J. M. García Verdugo:On the other hand, we have also observed that regardless of the number of transplanted cells, the same percentage of cells always survives. And those who die always do it in a similar chronology. To some extent, this contradicts the traditional approach which said that when transplanting neurons, these neurons live more or less depending on the available spaces to interface.
Arantxa Cebrián: According to traditional theory, survival would depend on the establishment of synaptic connections. If a neuron was transplanted and had no place in the cerebral cortex, it would die. However, if a neuron was connected via a synapse, it would receive a number of factors that would protect it from a scheduled death.
Vicente Herranz: «After a cerebral infarction, the remaining neurons establish new connections and partially assume the functions of the missing neurons»
J. M. García Verdugo: So, those neurons that had enough room to connect and acquire survival factors would survive. The fact that it was always the same percentage of survivors, however, made us think that the death toll was not dependent on the number of spaces available. That is when we came to the conclusion that neurons determine their own destiny. We note that there are neurons that survive in «mutant scenarios», where we remove these protective factors, while, according to what was previously thought, they should have died out of receiving all these trophic factors.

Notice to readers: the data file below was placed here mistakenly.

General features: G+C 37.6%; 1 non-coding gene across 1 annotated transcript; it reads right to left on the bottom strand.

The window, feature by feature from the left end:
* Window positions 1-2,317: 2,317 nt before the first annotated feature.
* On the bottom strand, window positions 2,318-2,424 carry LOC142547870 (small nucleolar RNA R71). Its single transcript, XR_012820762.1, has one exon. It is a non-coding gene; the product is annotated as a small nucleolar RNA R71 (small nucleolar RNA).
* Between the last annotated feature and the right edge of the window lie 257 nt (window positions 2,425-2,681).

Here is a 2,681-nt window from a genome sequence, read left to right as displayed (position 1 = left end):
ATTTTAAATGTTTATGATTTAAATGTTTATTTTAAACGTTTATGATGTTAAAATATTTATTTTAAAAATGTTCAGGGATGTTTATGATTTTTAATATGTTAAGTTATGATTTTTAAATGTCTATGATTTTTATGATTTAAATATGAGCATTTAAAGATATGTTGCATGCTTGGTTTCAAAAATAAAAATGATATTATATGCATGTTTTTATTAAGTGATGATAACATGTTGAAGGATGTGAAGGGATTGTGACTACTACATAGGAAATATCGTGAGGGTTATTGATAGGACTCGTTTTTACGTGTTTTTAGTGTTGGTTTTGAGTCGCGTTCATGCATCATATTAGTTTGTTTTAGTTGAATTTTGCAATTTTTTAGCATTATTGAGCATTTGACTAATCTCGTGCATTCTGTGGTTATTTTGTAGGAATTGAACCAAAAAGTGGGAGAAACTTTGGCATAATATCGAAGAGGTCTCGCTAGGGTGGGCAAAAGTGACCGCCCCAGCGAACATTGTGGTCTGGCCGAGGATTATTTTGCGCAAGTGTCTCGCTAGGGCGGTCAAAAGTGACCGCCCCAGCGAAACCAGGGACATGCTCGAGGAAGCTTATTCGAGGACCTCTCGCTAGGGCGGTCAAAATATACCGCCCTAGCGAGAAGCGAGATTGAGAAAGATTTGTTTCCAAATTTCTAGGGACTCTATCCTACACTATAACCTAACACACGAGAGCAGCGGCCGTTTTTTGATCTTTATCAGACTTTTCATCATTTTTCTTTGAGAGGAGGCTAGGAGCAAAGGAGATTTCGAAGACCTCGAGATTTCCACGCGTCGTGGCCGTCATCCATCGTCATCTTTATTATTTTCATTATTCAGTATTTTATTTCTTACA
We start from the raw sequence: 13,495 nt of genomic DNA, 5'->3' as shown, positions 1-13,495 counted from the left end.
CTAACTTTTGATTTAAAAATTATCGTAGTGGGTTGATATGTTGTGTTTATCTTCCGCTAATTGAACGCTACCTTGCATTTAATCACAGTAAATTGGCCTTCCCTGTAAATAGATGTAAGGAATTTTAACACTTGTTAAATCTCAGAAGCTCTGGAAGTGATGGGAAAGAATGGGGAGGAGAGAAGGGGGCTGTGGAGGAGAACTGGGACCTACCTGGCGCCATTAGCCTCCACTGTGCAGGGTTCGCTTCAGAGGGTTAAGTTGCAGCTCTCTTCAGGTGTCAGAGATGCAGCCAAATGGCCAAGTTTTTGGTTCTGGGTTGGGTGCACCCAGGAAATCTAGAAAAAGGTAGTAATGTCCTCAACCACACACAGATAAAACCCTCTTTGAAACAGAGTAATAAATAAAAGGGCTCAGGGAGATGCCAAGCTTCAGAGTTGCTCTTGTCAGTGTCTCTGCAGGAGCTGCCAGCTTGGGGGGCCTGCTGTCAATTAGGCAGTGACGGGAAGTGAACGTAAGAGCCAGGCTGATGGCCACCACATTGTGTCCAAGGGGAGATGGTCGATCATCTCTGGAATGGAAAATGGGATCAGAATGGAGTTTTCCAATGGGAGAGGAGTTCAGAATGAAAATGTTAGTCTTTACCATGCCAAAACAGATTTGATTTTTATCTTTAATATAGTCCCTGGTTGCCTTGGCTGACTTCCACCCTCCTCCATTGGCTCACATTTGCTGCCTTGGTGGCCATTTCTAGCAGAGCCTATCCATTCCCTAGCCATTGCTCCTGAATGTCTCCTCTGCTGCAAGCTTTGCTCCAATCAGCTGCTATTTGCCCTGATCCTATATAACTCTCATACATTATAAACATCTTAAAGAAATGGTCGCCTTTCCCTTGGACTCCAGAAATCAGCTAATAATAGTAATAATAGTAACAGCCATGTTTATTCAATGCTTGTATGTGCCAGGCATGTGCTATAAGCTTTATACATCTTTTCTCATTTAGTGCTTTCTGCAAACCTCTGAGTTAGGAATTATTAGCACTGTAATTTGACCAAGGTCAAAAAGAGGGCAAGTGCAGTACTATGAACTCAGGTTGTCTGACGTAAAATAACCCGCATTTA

You have named some brain diseases very present in our society. Does your research, besides contributing to base knowledge, have therapeutic applications?
S. Gil-Perotín: We try to combine the two facets. As a physician, I always intend our findings to have therapeutic applications. Not so long ago, for example, we received funding to collaborate with other Valencian and Catalan researchers in a project on the impact of cerebral infarction, and how we can conduct the migration of stem cell to affected areas through magnetic fields.
Do you use magnetic fields to direct cells?
S. Gil-Perotín: Yes. This is possible if we mark the cells with iron particles to direct them to the brain regions where there has been a loss of neurons. In addition, we have to observe them in this environment.
J. M. García Verdugo: When a stroke or a cerebral infarction happens, brain stem cells are activated to produce neurons, but they are sometimes unable to send enough troops to repair the damage.
S. Gil-Perotín: In fact, what usually happens is that neurons that remain alive reestablish connections in order to deal with the tasks that dead neurons used to do. However, cerebral skills are not necessarily fully recovered.
If I understood properly, if we lose a region of the brain, are the remaining cells those which try to take over the functions of the missing ones?
V. Herranz: Exactly. When you manage to walk or talk again after a stroke, it is precisely because of that: This is why new circuits have been established and other neurons have assumed the role of those who have been affected.
J. M. García Verdugo: The reason why it takes time for a person who has suffered a stroke to partially recover is because the microchip has taken some time to reestablish connections that were previously broken.
And what if the hippocampus, which is the microchip, is the affected area?
J. M. García Verdugo: Many brain diseases and dementia probably occur because the dentate gyrus of the hippocampus, the microchip, is affected and so it loses dimension or functionality. We know that Alzheimer’s patients have a very small dentate gyrus… Stem cells are depleted, they don’t produce neurons and the area is reduced until the microchip, even if the hard disk contains information, does not process it correctly.
A. Cebrián: This explains why people get up one morning and remember their childhood but do not remember what they ate the day before. Their hard drive stores information, but the microchip does not always connect it.